Obamacare quirk forces people without children to buy pediatric dental insurance


Obamacare has provided health insurance to 10.3 million previously deprived people, according to government data. It also brought in a legal quirk that is no laughing matter.

The confused legal treatment of pediatric dental benefits forces people without children to purchase separate pediatric dental insurance policies that they will never use. And different interpretations of the law by states require parents to take extra precautions to ensure their children receive the dental benefits they need.

I am middle aged and have no children. But when I bought an individual health insurance policy from New York insurer Empire BlueCross Blue Shield, the seller insisted that I was required by law to have a separate pediatric dental policy. So I’m paying $ 4.50 a month – or $ 54 a year – for an insurance policy that doesn’t give me any benefits.

Insurers sell similar policies to adults without children in California, Colorado, Washington, and other states.

Elsewhere, including Connecticut, Rhode Island and the District of Columbia, pediatric dental insurance is built into everyone’s Obamacare coverage, said Colin Reusch, senior policy analyst at the Washington-based Children’s Dental Project.

Including pediatric dental coverage with emergency care, doctor’s visits, and other mandatory health insurance coverage saves everyone money. If New York City incorporated pediatric dental care into my health policy, my total Empire BlueCross premium could drop by a few dollars a month, Reusch said.

The integration of coverage also ensures that children are always covered by their parents’ health policies, he added. This is easier than covering them with separate dental policies like those sold to adults.

But integrating pediatric dental coverage raises another set of issues. Some health insurance policies impose the same high deductibles on pediatric dental services as on other benefits, Reusch notes. This can make a routine trip to the dentist too expensive. Reusch says parents should look for health policies with lower deductibles for pediatric dental care.

Parents should pay attention to the issue if they plan to purchase health insurance when the next open enrollment period for Obamacare begins on November 15.

The oddity of pediatric dental insurance stems from a collision between Obamacare, the traditional state regulation of the insurance industry, and the American tradition of selling dental insurance separately from health insurance.

Pediatric care, including pediatric dental care, is among the basic coverages that all health insurers are required to provide to new enrollees in individual and small group policies under the Affordable Care Act, which is the name Obamacare official. Pediatric dental care is not required for group policies offered by large employers, although insurers generally provide it anyway.

Other coverages are also mandatory under the rules of the Affordable Care Act. Anyone who has purchased an individual or group Obamacare policy is covered for maternity and newborn care, including men and women beyond the childbearing age. Obamacare policies must also include hospital care, mental health and addiction services, and prescription drugs.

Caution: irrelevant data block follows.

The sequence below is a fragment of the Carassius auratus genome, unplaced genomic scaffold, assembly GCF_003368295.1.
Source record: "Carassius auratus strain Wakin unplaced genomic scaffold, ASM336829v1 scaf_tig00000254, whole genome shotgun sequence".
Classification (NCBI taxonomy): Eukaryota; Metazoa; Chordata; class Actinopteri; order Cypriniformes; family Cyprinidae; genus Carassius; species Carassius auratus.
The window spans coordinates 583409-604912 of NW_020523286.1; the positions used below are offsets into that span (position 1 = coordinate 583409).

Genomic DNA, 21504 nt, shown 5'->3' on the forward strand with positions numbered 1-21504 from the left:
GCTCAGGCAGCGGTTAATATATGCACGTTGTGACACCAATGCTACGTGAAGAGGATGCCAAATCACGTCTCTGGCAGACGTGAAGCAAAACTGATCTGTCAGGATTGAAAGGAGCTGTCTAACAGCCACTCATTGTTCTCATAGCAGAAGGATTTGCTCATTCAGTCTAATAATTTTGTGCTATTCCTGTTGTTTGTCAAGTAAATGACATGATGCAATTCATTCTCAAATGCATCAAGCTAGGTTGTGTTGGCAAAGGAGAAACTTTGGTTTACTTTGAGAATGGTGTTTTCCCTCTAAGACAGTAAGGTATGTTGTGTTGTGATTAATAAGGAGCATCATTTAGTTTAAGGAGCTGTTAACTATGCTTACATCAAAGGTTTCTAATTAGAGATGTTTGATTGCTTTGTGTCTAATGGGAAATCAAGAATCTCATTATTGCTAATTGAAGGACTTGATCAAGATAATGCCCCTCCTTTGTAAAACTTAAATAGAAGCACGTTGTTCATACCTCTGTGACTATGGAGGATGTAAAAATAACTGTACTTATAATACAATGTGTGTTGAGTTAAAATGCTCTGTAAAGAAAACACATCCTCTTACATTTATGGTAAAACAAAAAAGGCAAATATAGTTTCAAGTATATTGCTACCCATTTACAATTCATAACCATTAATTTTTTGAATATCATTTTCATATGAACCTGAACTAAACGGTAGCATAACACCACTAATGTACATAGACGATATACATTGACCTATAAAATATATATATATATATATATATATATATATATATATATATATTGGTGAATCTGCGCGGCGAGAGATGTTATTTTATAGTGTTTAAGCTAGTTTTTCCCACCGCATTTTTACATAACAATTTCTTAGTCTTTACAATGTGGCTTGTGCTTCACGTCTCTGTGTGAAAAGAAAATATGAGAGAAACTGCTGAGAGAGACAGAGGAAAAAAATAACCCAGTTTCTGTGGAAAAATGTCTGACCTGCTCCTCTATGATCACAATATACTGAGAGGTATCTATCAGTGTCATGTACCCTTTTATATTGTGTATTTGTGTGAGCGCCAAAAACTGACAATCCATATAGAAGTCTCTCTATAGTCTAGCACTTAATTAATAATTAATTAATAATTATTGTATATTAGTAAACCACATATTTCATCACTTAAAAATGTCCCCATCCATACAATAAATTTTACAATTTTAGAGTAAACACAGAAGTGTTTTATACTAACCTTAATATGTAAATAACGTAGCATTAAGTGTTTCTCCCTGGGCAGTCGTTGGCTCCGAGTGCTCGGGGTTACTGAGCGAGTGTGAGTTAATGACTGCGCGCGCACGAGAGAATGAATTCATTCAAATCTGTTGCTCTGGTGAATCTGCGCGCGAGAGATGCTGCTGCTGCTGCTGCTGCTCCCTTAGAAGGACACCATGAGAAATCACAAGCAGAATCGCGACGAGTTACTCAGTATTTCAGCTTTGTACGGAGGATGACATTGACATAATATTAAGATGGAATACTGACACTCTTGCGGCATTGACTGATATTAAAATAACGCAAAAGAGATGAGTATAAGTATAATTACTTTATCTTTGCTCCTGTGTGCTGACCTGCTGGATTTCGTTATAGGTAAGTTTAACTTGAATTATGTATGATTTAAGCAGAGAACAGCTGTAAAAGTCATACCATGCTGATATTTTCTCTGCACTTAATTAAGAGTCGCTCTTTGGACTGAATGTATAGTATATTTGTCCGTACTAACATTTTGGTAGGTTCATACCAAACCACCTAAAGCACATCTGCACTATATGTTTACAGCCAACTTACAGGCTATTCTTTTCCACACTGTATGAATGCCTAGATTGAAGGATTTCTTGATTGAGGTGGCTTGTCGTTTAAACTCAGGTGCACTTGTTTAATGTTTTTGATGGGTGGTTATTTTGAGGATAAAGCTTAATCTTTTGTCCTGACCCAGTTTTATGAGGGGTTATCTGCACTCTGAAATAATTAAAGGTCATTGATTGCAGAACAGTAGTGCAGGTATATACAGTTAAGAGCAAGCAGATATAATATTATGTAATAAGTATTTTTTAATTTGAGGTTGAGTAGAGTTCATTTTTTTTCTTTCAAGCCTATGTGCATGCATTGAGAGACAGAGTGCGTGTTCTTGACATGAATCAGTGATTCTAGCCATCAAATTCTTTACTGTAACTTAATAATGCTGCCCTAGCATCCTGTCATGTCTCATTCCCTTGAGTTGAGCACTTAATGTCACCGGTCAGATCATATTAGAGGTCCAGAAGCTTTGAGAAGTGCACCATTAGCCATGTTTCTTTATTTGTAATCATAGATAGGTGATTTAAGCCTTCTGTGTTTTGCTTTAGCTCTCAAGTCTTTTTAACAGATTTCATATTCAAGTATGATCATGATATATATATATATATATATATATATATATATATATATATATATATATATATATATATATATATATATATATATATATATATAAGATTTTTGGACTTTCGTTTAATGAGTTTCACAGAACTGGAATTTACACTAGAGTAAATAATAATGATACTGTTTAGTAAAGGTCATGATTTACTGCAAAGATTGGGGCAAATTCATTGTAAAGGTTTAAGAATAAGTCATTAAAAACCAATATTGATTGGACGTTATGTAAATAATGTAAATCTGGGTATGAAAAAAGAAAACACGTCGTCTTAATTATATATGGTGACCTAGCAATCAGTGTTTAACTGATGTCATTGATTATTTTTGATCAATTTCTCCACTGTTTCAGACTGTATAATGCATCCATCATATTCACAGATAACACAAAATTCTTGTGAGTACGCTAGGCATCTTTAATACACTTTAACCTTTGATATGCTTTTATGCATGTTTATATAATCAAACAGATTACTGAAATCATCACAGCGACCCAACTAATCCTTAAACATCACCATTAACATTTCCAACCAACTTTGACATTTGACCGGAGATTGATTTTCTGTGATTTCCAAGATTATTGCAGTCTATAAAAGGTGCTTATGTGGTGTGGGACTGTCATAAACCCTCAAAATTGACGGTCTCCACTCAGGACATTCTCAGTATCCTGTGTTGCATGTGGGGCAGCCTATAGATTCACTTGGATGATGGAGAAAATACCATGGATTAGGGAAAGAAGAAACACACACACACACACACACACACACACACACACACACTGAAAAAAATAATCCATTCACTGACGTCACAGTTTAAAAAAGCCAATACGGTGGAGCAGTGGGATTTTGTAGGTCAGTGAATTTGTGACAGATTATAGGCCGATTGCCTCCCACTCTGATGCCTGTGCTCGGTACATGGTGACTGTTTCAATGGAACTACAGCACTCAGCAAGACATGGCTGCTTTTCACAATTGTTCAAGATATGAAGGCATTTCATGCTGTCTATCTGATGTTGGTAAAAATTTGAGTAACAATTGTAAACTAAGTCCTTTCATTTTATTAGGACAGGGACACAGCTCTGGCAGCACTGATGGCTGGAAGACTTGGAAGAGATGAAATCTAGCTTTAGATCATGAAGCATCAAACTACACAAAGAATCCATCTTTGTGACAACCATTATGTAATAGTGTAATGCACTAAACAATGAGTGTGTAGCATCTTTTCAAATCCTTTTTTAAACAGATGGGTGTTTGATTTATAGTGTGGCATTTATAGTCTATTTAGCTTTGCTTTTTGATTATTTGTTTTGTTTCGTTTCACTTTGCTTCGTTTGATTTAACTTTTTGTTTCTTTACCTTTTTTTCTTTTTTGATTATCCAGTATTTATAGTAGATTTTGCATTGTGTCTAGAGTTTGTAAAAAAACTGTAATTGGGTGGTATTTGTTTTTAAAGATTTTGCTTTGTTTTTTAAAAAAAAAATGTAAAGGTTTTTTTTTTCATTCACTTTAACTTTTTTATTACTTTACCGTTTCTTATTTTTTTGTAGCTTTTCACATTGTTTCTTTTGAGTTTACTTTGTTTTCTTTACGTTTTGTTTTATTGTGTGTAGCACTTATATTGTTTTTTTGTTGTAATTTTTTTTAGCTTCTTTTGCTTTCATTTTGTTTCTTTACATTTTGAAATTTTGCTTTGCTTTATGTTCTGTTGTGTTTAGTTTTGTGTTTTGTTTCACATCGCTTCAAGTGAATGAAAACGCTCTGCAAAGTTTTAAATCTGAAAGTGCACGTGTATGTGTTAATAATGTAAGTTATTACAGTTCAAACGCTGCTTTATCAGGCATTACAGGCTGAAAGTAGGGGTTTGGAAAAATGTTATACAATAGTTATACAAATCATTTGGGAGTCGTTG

Everyone pays for these mandatory built-in covers, even if they don’t need them. Obamacare is insurance, and one of the ideas behind insurance is to share the costs among a large group of people.

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But when it passed the Affordable Care Act, Congress decided that pediatric dental care would be treated differently. The law allows pediatric dental care to be sold separately, like adult dental insurance. Reusch said Congress likely passed the rule to minimize disruption to the traditional dental insurance market.

The law also left it up to states to determine how to provide pediatric dental coverage. So different states have different rules. Some make pediatric dental care part of all Obamacare policies, while others require it to be sold separately.

It’s worse: even within state governments, rules are interpreted in different ways.

In New York City, a spokesperson for the state Department of Health said Empire BlueCross was wrong to sell separate pediatric dental coverage to childless clients like me. But another agency, the Department of Financial Services, contradicted the Department of Health, saying that separate pediatric dental policies may be needed. Empire says he follows the rules of the Department of Financial Services.

What happened in Colorado was stranger. Under state rules, insurer Delta Dental offers special pediatric dental policies to people without children for a monthly premium of $ 0.

Colorado insurers cannot charge childless children more than $ 1.50 per month for separate pediatric dental coverage, “because it’s a no-benefit policy,” a spokesperson for the Colorado Department of Regulatory Agencies.

Some Colorado insurers build pediatric dental care into Obamacare policies, while others sell it separately, said Adam Fox of the Colorado Consumer Health Initiative. “It’s left to the insurers,” he said.

Some states are trying to fix the mess. California will require pediatric dental insurance to be included in all Obamacare policies next year, ending the practice of selling separate policies to people without children.

Until it’s fixed all over, beware of the buyer.

Bill Sanderson blogs about New York area utilities at www.nypowerandlight.com.


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